Beverly Hills doctor Susan Spell has filed a new $750 million lawsuit against the county of Los Angeles and individual social workers as she continues the battle to regain custody of her children who were removed from her care in 2013 without a warrant or court order.
In the lawsuit, Spell claims that social workers for the Department of Children and Family Services (DCFS) falsified evidence and perjured testimony to justify removing Spell’s four children from her care and placing them with their father, who has a documented history of domestic violence.
As The Chronicle of Social Change reported last year, in March 2018, the county paid out a $150,000 settlement to Spell regarding these issues.
In this new lawsuit, Spell’s eldest son, Nicholas, now 18, joins her as a co-plaintiff. The two assert that the wrongful removal of the children from Spell’s care amounts to a violation of the Civil Rights Act and of their Fourteenth Amendment rights.
The suit — in which DCFS is referred to repeatedly as a “flank of the al Quada [sic] cell in the County of Los Angeles” — also alleges a violation of the Racketeer Influenced and Corrupt Organizations Act (RICO), claiming that DCFS along with the county, the Superior Court, Family Court judges and county counsel collectively engaged in witness tampering, obstruction of justice, extortion and conspiracy to cover up these acts while carrying out the case against Spell.
Spell filed for divorce in July 2012 after her ex-husband, Brian Evans, was arrested for spousal abuse. An ugly custody battle between the two had been playing out a year — with family court ultimately ruling in Spell’s favor in July 2013 — before DCFS stepped in and placed the children with Evans in October 2013. Spell says that all four children were the product of a sperm donor, and that Evans is not their biological father.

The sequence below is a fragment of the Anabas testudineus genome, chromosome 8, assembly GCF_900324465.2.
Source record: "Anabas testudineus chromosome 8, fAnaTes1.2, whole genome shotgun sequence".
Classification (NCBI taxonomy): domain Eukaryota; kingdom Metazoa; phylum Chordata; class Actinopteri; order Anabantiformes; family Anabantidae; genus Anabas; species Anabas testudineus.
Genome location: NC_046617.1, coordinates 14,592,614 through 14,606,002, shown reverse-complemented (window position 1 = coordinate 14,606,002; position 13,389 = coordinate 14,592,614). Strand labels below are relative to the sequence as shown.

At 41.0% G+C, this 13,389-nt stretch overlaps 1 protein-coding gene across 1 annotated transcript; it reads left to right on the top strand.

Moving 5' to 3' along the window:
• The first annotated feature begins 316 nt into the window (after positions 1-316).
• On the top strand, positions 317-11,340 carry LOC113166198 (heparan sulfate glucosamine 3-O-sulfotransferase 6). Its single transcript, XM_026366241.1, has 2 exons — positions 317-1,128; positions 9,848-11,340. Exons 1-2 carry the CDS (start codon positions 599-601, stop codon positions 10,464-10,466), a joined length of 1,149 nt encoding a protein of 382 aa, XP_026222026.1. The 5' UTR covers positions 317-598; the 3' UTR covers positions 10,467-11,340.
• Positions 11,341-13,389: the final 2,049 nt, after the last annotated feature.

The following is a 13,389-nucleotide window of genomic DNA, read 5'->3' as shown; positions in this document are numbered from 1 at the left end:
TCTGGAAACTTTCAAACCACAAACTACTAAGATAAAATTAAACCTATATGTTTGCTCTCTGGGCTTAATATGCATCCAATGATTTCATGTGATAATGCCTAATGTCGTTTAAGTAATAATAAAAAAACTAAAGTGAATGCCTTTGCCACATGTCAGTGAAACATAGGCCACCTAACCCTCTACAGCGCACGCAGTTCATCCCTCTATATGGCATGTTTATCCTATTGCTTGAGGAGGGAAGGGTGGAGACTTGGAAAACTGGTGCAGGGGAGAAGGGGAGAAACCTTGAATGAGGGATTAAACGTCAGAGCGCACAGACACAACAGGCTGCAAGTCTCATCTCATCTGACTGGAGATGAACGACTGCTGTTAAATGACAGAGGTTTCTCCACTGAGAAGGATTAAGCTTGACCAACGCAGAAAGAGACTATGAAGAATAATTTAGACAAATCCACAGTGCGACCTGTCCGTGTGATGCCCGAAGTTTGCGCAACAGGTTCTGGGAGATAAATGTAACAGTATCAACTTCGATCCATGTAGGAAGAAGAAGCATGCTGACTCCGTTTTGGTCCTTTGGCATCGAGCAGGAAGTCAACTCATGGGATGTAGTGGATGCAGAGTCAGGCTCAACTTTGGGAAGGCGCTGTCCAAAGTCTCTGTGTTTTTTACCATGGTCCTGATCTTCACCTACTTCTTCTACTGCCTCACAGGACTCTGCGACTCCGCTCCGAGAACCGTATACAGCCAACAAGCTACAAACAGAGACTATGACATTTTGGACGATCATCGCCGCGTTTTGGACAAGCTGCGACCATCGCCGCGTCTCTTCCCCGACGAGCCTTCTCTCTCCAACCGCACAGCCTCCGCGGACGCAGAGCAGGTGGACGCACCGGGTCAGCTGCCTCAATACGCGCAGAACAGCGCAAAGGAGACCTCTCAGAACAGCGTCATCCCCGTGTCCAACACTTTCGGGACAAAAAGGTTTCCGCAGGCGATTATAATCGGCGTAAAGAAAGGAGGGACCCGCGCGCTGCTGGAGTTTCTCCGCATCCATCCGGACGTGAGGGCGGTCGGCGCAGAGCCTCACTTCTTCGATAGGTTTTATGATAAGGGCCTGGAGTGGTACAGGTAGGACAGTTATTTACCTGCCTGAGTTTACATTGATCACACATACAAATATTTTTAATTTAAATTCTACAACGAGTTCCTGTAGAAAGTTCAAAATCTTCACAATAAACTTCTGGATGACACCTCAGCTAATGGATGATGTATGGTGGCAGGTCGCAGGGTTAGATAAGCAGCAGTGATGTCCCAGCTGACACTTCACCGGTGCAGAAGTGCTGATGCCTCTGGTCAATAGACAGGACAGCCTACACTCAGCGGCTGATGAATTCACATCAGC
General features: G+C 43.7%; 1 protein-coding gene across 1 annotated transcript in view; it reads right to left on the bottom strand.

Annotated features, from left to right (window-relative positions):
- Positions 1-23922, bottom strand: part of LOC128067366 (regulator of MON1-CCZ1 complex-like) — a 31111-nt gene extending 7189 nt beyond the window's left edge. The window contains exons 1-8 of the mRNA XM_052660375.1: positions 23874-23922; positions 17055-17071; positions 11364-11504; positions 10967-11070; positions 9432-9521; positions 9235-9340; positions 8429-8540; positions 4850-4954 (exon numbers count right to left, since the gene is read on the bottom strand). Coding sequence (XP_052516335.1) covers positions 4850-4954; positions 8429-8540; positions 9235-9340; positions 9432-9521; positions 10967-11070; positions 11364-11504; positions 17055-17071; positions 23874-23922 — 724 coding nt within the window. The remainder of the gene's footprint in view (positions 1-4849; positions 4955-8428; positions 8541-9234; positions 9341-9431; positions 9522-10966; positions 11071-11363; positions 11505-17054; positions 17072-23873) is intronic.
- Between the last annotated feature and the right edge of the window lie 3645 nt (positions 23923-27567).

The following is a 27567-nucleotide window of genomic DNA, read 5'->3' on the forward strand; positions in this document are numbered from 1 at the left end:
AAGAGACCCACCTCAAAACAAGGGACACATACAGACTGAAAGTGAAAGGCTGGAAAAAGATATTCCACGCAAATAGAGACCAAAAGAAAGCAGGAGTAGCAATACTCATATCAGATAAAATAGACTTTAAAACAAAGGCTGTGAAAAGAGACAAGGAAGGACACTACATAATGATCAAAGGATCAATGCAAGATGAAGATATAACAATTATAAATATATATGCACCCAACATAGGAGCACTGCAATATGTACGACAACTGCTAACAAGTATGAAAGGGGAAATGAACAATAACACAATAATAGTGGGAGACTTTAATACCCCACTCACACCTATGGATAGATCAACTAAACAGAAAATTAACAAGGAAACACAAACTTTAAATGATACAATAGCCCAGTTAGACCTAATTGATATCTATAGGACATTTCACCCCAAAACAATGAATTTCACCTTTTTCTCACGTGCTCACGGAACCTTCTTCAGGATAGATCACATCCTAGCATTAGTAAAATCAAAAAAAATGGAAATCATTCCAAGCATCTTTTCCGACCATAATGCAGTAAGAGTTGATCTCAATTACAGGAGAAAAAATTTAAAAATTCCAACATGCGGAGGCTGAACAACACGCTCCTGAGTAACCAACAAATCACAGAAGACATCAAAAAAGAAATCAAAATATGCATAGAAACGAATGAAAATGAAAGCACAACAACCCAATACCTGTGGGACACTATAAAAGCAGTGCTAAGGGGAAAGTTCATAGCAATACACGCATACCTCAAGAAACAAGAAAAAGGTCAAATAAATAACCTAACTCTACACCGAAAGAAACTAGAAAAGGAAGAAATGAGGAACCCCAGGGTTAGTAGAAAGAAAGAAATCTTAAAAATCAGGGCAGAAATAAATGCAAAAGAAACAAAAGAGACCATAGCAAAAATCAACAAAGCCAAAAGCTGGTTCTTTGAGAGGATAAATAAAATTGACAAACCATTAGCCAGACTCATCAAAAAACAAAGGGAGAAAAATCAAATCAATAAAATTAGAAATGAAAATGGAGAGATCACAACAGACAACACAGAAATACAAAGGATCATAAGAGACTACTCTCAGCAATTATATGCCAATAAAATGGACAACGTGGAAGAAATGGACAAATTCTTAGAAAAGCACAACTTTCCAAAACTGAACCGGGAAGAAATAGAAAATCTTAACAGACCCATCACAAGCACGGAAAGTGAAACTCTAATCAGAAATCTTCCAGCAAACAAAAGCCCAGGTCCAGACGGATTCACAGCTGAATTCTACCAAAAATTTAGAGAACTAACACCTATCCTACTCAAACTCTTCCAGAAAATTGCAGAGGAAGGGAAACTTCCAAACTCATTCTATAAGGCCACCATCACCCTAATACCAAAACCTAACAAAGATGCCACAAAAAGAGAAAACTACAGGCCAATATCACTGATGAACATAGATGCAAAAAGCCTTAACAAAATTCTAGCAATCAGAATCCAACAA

During the custody battle, Evans had visitation rights. Several instances of abuse occurred during these visits, some even warranting trips to the emergency room, according to medical records. These records and a DCFS safety plan show social workers and a number of doctors reported that the children were in danger with Evans. But the children’s caseworkers closed each investigation against Evans, and court transcripts show that the caseworkers told family court officials no such abuse had ever been found.
One social worker who investigated allegations against Evans, Barbara Smith, found that the children weren’t safe with Evans, but pages of her notes were removed from the case file, according to text messages between Smith and Spell and a July 2019 affidavit from former DCFS employee Melinda Wallace.
In the affidavit reviewed by The Chronicle, Wallace says the department “has a tendency, even if the parent is innocent, to make them appear guilty in some way, and that includes perjuring testimony, falsifying reports and fabricating evidence to justify taking the children.” She estimates that in 20 percent of cases, parents are “thoroughly innocent,” but DCFS refuses to “admit their mistake(s).”
Throughout subsequent years of back-and-forth decisions in dependency court and appeals by DCFS, Evans has retained custody of the children. He agreed to let the eldest child, now 18, move back in with Spell last year because the tension between he and the boy were so high, but the youngest three — 14-year-old twin girls and a 9-year-old boy — still live with him.
Following the 2018 $150,000 settlement payout, Spell told The Chronicle she wasn’t done fighting for her kids to be returned to her.
“I think the settlement is a statement,” she said. “The mere fact that they’re willing to give $150,000 just for us not to take it to court implies that something happened — you did something wrong. I wish along with that, we could do something that makes them act right.”